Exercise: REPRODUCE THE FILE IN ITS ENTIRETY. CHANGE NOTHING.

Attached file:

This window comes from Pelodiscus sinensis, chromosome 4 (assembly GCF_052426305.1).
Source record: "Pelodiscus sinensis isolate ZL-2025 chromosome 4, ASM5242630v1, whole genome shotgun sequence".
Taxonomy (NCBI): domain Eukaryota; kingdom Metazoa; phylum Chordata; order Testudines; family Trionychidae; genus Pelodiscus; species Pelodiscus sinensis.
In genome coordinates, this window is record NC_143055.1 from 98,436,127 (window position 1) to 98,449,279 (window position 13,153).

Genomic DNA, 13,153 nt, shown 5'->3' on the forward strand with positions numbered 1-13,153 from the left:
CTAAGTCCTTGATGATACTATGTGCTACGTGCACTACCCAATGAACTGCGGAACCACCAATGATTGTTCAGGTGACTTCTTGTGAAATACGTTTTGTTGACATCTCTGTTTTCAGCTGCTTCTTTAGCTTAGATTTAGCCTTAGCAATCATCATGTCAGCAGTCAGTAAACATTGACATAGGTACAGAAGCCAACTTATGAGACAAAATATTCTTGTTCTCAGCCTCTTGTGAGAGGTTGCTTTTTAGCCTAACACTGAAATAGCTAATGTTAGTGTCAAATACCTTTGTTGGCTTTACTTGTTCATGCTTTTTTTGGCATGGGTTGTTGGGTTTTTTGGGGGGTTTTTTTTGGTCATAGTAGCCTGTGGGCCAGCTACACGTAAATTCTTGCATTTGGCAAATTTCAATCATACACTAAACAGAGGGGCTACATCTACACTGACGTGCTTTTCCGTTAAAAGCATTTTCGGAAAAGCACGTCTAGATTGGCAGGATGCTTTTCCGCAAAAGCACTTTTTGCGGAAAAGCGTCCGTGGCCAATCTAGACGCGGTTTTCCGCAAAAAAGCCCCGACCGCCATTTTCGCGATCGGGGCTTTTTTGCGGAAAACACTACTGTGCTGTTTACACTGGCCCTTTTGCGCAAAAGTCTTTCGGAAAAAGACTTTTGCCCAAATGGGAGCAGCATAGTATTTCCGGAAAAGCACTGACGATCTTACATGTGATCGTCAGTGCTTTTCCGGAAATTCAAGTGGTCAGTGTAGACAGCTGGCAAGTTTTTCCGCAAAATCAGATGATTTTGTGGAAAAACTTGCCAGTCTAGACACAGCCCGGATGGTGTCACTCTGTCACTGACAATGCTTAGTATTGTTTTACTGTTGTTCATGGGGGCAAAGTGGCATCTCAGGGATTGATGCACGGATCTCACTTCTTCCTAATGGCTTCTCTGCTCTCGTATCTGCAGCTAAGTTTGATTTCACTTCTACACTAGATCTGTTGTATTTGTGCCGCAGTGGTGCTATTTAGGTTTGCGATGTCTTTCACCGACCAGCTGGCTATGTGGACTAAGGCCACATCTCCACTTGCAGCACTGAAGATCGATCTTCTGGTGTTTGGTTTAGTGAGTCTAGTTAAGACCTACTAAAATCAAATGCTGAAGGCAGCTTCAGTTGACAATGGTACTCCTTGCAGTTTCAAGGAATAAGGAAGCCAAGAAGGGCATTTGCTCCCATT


This window comes from Pelodiscus sinensis, chromosome 4 (assembly GCF_052426305.1).
Source record: "Pelodiscus sinensis isolate ZL-2025 chromosome 4, ASM5242630v1, whole genome shotgun sequence".
Taxonomy (NCBI): domain Eukaryota; kingdom Metazoa; phylum Chordata; order Testudines; family Trionychidae; genus Pelodiscus; species Pelodiscus sinensis.
In genome coordinates, this window is record NC_143055.1 from 98,436,127 (window position 1) to 98,449,279 (window position 13,153).

Genomic DNA, 13,153 nt, shown 5'->3' on the forward strand with positions numbered 1-13,153 from the left:
CTAAGTCCTTGATGATACTATGTGCTACGTGCACTACCCAATGAACTGCGGAACCACCAATGATTGTTCAGGTGACTTCTTGTGAAATACGTTTTGTTGACATCTCTGTTTTCAGCTGCTTCTTTAGCTTAGATTTAGCCTTAGCAATCATCATGTCAGCAGTCAGTAAACATTGACATAGGTACAGAAGCCAACTTATGAGACAAAATATTCTTGTTCTCAGCCTCTTGTGAGAGGTTGCTTTTTAGCCTAACACTGAAATAGCTAATGTTAGTGTCAAATACCTTTGTTGGCTTTACTTGTTCATGCTTTTTTTGGCATGGGTTGTTGGGTTTTTTGGGGGGTTTTTTTTGGTCATAGTAGCCTGTGGGCCAGCTACACGTAAATTCTTGCATTTGGCAAATTTCAATCATACACTAAACAGAGGGGCTACATCTACACTGACGTGCTTTTCCGTTAAAAGCATTTTCGGAAAAGCACGTCTAGATTGGCAGGATGCTTTTCCGCAAAAGCACTTTTTGCGGAAAAGCGTCCGTGGCCAATCTAGACGCGGTTTTCCGCAAAAAAGCCCCGACCGCCATTTTCGCGATCGGGGCTTTTTTGCGGAAAACACTACTGTGCTGTTTACACTGGCCCTTTTGCGCAAAAGTCTTTCGGAAAAAGACTTTTGCCCAAATGGGAGCAGCATAGTATTTCCGGAAAAGCACTGACGATCTTACATGTGATCGTCAGTGCTTTTCCGGAAATTCAAGTGGTCAGTGTAGACAGCTGGCAAGTTTTTCCGCAAAATCAGATGATTTTGTGGAAAAACTTGCCAGTCTAGACACAGCCCGGATGGTGTCACTCTGTCACTGACAATGCTTAGTATTGTTTTACTGTTGTTCATGGGGGCAAAGTGGCATCTCAGGGATTGATGCACGGATCTCACTTCTTCCTAATGGCTTCTCTGCTCTCGTATCTGCAGCTAAGTTTGATTTCACTTCTACACTAGATCTGTTGTATTTGTGCCGCAGTGGTGCTATTTAGGTTTGCGATGTCTTTCACCGACCAGCTGGCTATGTGGACTAAGGCCACATCTCCACTTGCAGCACTGAAGATCGATCTTCTGGTGTTTGGTTTAGTGAGTCTAGTTAAGACCTACTAAAATCAAATGCTGAAGGCAGCTTCAGTTGACAATGGTACTCCTTGCAGTTTCAAGGAATAAGGAAGCCAAGAAGGGCATTTGCTCCCATT